ARM is serious about staking their turf in the Internet of Things, there will soon be an Mbed OS custom built for their Cortex-M lineup of processors which will pair with an Mbed Device Server to manage clients and process data.  The main focus is on low power communications technology as one would expect, with support for Bluetooth Smart, 2G, 3G, LTE and CDMA cellular technologies, Thread, WiFi, and 802.15.4/6LoWPAN along with TLS/DTLS, CoAP, HTTP, MQTT and Lightweight M2M.  The project is not new either, according to what ARM told The Inquirer the Mbed community already has over 70,000 developers actively participating or designing products on this platform and there is a long list of partners for Mbed listed in that article.  The real focus in many minds is not so much on the current adoption of the Mbed OS, but in how much time will be spent on their second claim, security.  There is a lot of doomsday scenarios being tossed around as the IoT starts to come of age, many are farcically incorrect but there are very real concerns as well.

mbed-os-v2.png

"Called the Mbed IoT Device Platform, the software is primarily an operating system (OS) built around open standards that claims to "bring Internet protocols, security and standards-based manageability into one integrated tool" in order to save money and energy in making IoT devices."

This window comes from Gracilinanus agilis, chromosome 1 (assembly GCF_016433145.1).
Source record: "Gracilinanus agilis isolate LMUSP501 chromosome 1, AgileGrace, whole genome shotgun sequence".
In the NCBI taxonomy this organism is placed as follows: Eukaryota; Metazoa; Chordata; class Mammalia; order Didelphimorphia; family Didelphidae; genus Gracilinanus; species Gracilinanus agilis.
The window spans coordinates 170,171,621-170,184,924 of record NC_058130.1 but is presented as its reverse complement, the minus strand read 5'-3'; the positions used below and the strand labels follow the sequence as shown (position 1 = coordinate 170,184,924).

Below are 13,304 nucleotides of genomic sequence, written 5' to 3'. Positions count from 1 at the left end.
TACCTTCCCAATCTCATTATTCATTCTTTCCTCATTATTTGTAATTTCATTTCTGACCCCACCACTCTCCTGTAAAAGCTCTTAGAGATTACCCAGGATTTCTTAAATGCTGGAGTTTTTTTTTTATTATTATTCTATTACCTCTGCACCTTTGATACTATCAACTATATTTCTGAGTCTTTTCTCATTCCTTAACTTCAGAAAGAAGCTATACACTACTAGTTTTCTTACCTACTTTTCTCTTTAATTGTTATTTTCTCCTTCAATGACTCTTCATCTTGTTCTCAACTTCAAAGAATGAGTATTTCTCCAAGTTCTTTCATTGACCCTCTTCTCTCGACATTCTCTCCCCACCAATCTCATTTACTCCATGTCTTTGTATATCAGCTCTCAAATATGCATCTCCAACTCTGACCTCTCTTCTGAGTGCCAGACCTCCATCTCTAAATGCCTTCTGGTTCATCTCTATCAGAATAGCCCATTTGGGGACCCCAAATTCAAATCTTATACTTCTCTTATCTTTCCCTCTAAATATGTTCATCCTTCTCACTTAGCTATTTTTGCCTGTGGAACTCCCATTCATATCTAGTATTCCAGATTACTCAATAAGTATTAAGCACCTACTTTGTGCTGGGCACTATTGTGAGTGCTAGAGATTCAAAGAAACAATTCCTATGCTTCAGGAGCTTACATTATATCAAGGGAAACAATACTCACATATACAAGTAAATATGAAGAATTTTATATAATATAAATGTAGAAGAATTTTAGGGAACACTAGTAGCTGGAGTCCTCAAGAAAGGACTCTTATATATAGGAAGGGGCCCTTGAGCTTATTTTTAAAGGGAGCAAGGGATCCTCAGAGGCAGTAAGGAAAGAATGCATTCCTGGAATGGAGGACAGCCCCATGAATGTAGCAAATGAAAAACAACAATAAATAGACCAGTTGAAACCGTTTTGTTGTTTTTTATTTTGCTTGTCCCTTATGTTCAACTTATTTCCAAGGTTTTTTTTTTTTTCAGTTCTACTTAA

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Source: The Inquirer

Adobe Virtualizes Photoshop to the Creative Cloud

Subject: General Tech | October 1, 2014 - 08:07 PM |
Tagged: Adobe, photoshop, cloud

The Creative Cloud subscription service from Adobe allows users to pay a monthly fee to have access to one or every available product. This ranges from Photoshop, to Illustrator, to After Effects, to Audition, to Dreamweaver. This one subscription follows you, via your Adobe account, through every platform... that they support. Currently, that's Mac and Windows.

adobe-cs-photoshop.jpg